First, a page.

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Dublin: 9 °C Thursday 22 March, 2018

Dublin councillor with MS: 'I was on a walking stick at 32 ... now I plan to run the marathon'

Mark Wards writes about his journey from crippling depression to running the Dublin City Marathon for MS awareness.

Mark Ward

IN 2005, MY life as I knew it was over. After years of being hospitalised, misdiagnosed and countless tests I was diagnosed with Multiple-Sclerosis (MS).  I remember getting the news and my feelings were a mixture of relief and fear – relief that I knew exactly what I was dealing with, but the overriding emotion was fear. Fear for my family and my future.

My initial reaction was to turn into Dr Google. I researched everything I could find on MS. My state of mind at the time would not let me focus on anything positive. I basically diagnosed myself in having the worst case possible of MS.

I developed a persona that enabled me to put on a front to the outside world, that everything was fine. I was getting pats on the back of friends saying how well I was coping. The reality was different. Inside I was dying. I was caught in such a ball of fear that I isolated myself from my family including my children. I was unable to articulate how I was feeling.

I slipped into depression for a number of years. I lost a career, I pushed family and friends away. I could be on Croke Park’s Hill 16 surrounded by thousands of people and yet I felt alone. I was afraid that if I talked about how I was feeling that the persona I was portraying would shatter and I would shatter with it.

There were many interventions by concerned people during this time. I went to doctors and counselling but because I could not open up to them nothing worked. My physical health deteriorated. I was on a walking stick at the age of 32.

I had little power in my hands. I was in constant pain. I was always fatigued. My moods were extreme.

After losing another job, I found myself unemployed for the first time in my life. The shame I felt as a man who always provided for his family multiplied the other issues in my life. I had a complete mental and physical breakdown.

Depression crippled me emotionally. I could barely wash myself. My self-esteem was non-existent and I pushed everybody who cared for me away. None of this was my intention but rather symptomatic of depression.

Turn around

During this time a new fear replaced the fears I had about MS. The fear of losing my children and not being there for them kick-started a psychic change in me. Slowly I started to make changes. The first change was the easiest and also the hardest. I began to talk.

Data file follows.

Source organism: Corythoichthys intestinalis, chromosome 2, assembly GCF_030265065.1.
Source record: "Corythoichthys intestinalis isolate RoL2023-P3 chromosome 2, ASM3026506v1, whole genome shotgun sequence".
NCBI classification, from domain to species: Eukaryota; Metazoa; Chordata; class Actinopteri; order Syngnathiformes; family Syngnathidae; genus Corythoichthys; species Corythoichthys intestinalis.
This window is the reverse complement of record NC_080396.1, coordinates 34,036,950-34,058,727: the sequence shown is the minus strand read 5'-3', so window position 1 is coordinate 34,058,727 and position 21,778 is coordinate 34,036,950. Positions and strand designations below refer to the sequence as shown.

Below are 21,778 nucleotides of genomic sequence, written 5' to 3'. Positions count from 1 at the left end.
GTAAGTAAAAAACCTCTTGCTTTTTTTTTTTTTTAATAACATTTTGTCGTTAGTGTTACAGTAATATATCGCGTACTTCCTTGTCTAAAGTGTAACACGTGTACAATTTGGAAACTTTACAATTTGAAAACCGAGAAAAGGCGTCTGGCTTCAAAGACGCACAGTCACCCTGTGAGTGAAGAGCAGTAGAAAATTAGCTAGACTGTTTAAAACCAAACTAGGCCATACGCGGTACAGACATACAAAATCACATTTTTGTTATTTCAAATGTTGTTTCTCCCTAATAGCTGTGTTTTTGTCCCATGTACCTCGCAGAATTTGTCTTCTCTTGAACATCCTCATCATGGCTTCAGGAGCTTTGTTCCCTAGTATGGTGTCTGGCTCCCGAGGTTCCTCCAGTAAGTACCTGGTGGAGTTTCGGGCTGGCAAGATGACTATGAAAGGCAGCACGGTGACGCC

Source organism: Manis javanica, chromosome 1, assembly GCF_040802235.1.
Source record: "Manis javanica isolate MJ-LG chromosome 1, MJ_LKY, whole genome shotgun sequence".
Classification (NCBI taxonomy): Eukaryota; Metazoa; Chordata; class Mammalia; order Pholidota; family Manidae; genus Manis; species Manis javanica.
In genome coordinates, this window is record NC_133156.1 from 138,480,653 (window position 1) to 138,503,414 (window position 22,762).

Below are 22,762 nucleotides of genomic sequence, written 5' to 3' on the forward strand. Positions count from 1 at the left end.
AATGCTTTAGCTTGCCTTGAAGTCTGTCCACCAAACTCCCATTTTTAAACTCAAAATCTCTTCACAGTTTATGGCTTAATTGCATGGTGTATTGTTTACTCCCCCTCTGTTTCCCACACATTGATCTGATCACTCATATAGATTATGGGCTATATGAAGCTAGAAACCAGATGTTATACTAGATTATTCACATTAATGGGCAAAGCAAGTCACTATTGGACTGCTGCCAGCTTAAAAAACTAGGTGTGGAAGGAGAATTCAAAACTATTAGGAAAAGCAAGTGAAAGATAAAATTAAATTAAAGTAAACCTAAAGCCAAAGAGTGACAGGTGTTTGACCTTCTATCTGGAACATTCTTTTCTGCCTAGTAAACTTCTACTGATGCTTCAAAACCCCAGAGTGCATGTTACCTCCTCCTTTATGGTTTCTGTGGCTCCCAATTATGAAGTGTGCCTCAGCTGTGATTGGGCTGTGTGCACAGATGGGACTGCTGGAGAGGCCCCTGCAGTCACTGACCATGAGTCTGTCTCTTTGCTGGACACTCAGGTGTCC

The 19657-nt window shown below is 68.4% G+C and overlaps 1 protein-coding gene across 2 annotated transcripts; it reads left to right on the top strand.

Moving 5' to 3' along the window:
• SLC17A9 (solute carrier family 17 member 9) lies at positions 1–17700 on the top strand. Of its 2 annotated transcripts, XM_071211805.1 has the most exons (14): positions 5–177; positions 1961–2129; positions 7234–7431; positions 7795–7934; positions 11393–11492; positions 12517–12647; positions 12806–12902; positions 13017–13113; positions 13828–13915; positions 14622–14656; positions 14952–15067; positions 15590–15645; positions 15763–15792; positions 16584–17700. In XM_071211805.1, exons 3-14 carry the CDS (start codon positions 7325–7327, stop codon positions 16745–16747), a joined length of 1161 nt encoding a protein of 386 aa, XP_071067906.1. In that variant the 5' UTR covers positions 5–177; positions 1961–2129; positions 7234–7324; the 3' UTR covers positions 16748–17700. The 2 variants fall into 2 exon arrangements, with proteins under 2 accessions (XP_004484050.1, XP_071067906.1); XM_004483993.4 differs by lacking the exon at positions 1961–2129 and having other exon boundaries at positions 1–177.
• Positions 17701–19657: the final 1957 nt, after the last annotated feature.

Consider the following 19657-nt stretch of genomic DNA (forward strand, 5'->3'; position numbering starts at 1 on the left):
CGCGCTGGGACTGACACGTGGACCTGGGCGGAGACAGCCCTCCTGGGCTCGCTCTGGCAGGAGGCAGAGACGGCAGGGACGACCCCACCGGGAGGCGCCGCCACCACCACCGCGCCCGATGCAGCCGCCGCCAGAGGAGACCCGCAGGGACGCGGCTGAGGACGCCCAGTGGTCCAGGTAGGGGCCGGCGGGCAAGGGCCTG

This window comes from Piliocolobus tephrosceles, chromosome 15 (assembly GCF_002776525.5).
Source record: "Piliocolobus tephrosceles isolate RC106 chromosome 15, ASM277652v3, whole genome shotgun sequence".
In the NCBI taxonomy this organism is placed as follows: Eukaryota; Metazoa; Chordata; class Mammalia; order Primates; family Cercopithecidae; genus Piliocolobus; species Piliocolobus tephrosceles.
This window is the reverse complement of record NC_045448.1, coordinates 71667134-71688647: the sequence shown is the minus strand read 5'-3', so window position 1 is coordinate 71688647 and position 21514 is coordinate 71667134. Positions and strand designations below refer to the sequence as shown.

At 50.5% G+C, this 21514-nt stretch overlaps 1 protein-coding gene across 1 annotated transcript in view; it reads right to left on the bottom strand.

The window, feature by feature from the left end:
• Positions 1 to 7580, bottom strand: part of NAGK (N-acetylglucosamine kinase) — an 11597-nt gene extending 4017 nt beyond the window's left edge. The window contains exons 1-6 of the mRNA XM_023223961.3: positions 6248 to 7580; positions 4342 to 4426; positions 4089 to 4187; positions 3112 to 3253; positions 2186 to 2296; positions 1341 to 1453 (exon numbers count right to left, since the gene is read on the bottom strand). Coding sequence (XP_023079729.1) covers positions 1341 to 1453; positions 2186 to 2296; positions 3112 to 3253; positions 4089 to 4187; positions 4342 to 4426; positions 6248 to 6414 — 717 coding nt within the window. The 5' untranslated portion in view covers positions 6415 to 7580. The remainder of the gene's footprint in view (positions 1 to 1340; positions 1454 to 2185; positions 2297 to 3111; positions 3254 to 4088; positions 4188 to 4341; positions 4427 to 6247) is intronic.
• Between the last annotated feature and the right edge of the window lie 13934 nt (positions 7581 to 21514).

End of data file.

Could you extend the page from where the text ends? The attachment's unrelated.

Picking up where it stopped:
I started to change my lifestyle. I changed my diet, stopped drinking alcohol and started exercising. Gradually things started to improve. I enrolled in a course that led to college. A memory that always sticks with me is walking through UCD with all the other students and finally realising that I was as good as any of them.

I qualified as a behavioural therapist and was working in a job that I adored specialising working with people with addiction issues. I had a talent working with people who society had discarded.

I live day by day now. I believe that we only get one chance of this life and I take every opportunity I can make a difference. When I got the opportunity to represent my community of Clondalkin as a councillor I didn’t hesitate even though it was a big hit financially.

The future

To be honest, I am not a fortune-teller, I have no idea what the future will bring.

I have decided to sign up to take part in this year’s Dublin City Marathon.

The reason I have decided to take part in the marathon is to raise awareness for newly diagnosed people with MS. I was diagnosed at the age of 31, on a walking stick by the age of 32 and had myself convinced I was on the scrapheap at the age of 33.

Today I am healthy, mentally and physically.

My relationships with my family and friends are unbelievable. I live a fully active life where I try on a daily basis to make a positive difference in people’s lives – to show them that there is light at the end of the tunnel. If what I am doing helps them and their families not to suffer the way I and my family did it will be worth it.

There will be a lot of people who know me who will be shocked to find out about this. I do not need to speak about MS now as it does not impact my life as much. I have bad days but they are getting further apart. This is the first time I have spoken about MS publicly.

Having MS does not define me. I changed my thinking about MS. I am not an MS sufferer, MS suffers me, I haven’t got MS but rather MS has me and god love it.

If I believed my thoughts in 2005 I wouldn’t be able to walk to the shop today but instead, I’m running a marathon.

Mark Ward is a Sinn Féin councillor with South Dublin County Council. 

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